WHEELING, W.Va. — Water service for customers of the Wheeling Water Company returned to normal on Sunday, but the threat to the system isn’t gone.
“The conservation order was lifted and water is being accepted from the Ohio River and being used in the water system,” said Howard Gamble, Administrator with the Wheeling-Ohio County Health Department. “That water is continuously being tested, but there are still issues with the Ohio River. Algae does not go away overnight.”
The blue-green algae bloom was noticed last week and forced a shutdown of the intakes at the water treatment plant. Testing revealed the levels had dropped , but there was still a detection of algae behind the Pike Island Locks and Dam. Gamble said unlike some algae, this one contained a toxin and while the levels had dropped enough to restart the intakes, there is still concern.
“Algae is still present and some of the organizations we worked with still detected levels behind the locks and dam,” he said.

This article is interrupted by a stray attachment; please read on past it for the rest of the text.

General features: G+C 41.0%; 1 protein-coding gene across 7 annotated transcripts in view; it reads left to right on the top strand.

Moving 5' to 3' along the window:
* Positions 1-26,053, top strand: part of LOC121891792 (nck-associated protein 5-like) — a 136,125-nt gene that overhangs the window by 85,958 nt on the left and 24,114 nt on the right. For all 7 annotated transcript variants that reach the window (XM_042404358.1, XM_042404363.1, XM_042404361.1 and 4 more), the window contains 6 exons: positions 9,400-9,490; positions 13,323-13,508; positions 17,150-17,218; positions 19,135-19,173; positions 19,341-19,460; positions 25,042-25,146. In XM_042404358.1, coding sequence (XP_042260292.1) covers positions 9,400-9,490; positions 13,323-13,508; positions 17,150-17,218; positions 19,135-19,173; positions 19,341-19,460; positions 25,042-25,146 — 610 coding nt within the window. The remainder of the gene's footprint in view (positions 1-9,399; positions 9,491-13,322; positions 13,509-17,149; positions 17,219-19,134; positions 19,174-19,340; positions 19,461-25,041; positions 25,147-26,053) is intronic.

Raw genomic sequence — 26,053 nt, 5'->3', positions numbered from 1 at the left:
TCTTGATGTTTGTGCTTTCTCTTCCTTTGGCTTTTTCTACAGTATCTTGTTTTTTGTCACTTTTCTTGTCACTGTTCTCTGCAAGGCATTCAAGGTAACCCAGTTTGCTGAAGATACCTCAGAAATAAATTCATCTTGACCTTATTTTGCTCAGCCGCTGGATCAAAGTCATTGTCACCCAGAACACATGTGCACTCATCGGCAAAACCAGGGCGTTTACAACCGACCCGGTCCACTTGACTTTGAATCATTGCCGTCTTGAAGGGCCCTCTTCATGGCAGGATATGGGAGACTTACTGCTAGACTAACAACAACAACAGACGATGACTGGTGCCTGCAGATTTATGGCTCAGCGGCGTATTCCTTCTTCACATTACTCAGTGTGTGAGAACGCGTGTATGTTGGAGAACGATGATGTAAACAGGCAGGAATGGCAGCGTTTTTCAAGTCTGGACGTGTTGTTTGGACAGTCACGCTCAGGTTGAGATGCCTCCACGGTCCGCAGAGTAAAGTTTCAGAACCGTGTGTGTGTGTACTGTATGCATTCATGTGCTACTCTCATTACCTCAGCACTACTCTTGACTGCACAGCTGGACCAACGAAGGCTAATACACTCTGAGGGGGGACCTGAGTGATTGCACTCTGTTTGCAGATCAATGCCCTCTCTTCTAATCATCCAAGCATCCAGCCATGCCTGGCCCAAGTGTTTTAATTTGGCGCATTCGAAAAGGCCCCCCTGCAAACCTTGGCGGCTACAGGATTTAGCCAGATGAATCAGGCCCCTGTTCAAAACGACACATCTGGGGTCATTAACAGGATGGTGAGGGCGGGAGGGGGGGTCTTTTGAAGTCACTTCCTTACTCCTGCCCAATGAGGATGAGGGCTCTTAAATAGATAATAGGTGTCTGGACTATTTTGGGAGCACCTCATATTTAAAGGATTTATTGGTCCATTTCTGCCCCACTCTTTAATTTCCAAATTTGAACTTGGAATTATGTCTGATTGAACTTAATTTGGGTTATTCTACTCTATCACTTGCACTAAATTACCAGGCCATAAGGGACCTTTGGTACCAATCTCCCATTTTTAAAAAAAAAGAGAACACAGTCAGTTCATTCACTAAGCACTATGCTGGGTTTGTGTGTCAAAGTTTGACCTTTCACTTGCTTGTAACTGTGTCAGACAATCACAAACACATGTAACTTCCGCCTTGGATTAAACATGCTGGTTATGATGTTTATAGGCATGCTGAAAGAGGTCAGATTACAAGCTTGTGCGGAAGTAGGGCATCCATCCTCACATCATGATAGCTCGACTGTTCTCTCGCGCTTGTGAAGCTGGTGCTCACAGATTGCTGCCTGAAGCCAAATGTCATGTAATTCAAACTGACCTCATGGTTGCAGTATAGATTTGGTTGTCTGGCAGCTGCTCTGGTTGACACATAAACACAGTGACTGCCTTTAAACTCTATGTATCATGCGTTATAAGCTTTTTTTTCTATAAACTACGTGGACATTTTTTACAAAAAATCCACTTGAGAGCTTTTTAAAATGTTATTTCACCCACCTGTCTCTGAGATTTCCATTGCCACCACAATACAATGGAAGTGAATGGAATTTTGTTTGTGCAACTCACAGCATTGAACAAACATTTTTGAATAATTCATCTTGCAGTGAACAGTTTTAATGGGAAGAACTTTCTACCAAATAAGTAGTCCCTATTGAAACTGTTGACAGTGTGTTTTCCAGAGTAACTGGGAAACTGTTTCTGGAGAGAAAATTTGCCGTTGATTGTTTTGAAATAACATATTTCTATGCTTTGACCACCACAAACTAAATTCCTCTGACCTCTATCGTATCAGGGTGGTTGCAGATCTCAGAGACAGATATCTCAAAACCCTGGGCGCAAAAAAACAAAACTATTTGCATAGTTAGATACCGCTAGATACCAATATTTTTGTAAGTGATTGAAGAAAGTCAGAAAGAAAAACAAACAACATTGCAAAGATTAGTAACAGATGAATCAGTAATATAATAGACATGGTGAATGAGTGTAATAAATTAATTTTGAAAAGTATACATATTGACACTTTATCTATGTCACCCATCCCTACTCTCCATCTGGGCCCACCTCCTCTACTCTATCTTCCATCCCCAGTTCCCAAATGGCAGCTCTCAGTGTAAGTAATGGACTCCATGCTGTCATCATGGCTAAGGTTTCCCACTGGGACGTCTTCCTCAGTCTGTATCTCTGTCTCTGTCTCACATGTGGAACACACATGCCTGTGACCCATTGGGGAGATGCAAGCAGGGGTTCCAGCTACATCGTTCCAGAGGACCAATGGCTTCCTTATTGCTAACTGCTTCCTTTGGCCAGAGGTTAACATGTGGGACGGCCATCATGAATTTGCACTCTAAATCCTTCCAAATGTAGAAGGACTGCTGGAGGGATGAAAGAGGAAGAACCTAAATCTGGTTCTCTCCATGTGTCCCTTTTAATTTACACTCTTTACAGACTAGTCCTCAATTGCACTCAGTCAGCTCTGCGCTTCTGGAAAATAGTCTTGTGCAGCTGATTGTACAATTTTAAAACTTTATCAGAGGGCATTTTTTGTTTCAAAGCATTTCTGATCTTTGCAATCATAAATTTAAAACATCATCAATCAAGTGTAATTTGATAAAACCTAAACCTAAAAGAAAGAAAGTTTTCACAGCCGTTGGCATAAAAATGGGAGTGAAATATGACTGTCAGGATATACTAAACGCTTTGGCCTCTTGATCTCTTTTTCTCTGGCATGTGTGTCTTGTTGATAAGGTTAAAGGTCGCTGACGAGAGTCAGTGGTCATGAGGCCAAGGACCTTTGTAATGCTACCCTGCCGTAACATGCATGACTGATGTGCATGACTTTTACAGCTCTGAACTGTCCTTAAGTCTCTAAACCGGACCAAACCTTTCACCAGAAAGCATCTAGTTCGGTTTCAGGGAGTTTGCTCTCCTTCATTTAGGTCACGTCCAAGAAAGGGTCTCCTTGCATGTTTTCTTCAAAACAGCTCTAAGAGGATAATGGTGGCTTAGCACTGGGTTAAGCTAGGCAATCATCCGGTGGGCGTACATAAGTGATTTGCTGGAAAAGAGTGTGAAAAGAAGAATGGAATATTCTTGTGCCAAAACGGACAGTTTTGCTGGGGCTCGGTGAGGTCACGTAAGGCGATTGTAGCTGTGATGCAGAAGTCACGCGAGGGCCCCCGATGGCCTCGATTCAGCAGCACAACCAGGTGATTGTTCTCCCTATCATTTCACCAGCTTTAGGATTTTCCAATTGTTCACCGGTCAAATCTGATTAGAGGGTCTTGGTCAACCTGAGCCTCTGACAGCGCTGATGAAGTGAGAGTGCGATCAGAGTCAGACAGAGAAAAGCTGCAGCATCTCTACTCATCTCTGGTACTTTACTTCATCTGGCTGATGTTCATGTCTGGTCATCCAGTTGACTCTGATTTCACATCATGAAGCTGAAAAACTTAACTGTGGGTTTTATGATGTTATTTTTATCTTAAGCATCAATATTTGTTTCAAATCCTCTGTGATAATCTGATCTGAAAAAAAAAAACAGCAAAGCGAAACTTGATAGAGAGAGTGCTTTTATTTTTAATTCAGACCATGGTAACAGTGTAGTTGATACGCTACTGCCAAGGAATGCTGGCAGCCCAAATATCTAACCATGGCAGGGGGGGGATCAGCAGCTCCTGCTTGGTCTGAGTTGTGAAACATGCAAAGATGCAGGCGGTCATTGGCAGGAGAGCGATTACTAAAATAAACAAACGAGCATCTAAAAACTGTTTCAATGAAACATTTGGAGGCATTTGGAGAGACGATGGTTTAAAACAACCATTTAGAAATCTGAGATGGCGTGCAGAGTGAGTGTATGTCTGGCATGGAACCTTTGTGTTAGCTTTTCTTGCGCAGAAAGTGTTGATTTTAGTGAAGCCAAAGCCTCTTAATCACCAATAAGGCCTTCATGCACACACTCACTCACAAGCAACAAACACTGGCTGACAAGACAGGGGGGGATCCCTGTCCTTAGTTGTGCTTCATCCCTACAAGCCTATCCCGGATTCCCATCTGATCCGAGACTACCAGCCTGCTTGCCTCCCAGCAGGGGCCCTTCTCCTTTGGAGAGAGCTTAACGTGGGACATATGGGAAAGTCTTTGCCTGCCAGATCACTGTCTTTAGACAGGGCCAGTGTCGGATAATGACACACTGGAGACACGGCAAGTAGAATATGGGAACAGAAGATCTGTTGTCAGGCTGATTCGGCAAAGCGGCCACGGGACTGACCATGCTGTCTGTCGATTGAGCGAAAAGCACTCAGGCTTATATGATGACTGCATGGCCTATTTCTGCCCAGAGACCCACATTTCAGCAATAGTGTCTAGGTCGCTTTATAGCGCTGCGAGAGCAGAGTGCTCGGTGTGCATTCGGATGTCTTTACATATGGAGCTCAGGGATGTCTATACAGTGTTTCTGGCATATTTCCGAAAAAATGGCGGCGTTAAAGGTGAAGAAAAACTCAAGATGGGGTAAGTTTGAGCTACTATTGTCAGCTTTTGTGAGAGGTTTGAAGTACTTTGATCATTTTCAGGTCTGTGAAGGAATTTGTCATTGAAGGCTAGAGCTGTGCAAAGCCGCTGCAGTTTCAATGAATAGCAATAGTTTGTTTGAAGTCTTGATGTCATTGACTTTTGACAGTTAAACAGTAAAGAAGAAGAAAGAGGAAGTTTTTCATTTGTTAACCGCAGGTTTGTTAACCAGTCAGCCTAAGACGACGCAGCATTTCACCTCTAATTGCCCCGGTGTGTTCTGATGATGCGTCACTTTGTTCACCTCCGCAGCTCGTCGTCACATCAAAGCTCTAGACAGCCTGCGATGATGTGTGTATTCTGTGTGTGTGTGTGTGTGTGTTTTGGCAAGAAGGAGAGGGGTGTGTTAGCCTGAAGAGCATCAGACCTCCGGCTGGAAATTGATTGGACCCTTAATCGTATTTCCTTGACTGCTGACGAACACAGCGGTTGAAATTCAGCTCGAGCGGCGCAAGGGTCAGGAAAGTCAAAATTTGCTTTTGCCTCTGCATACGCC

Typically algae would move on downstream quickly, but that isn’t the case on the Ohio River because of the navigational controls.
“If you didn’t have a lock and dam system it would,” he said. “That bloom,. whether it’s oil or algae, will gather behind a lock and dam and slowly move through. As it moves through it’s churned up.”
The health department, water department, and the U.S. Army Corps of Engineers continue to monitor the river for any sign of a spike in the algae levels. Gamble said fortunately there is already a strong network in place to warn of potential contaminants before the arrive at the water plant.
“The Corps of Engineers and other folks visually see the river and what’s on there and we get calls regularly,” he said. “For everything from an unusual slick, spill, even our partners further upstream will call when they notice something. The communication is there that if it has to be turned off it can be done quickly.”
As for the cause of the bloom, Gamble said there’s no single source point. He said their best estimate is a series of severe downpours likely caused excessive runoff from many areas streams where fertilizer and other nitrates were present all of which wound up in the river and created the right conditions for the algae to form.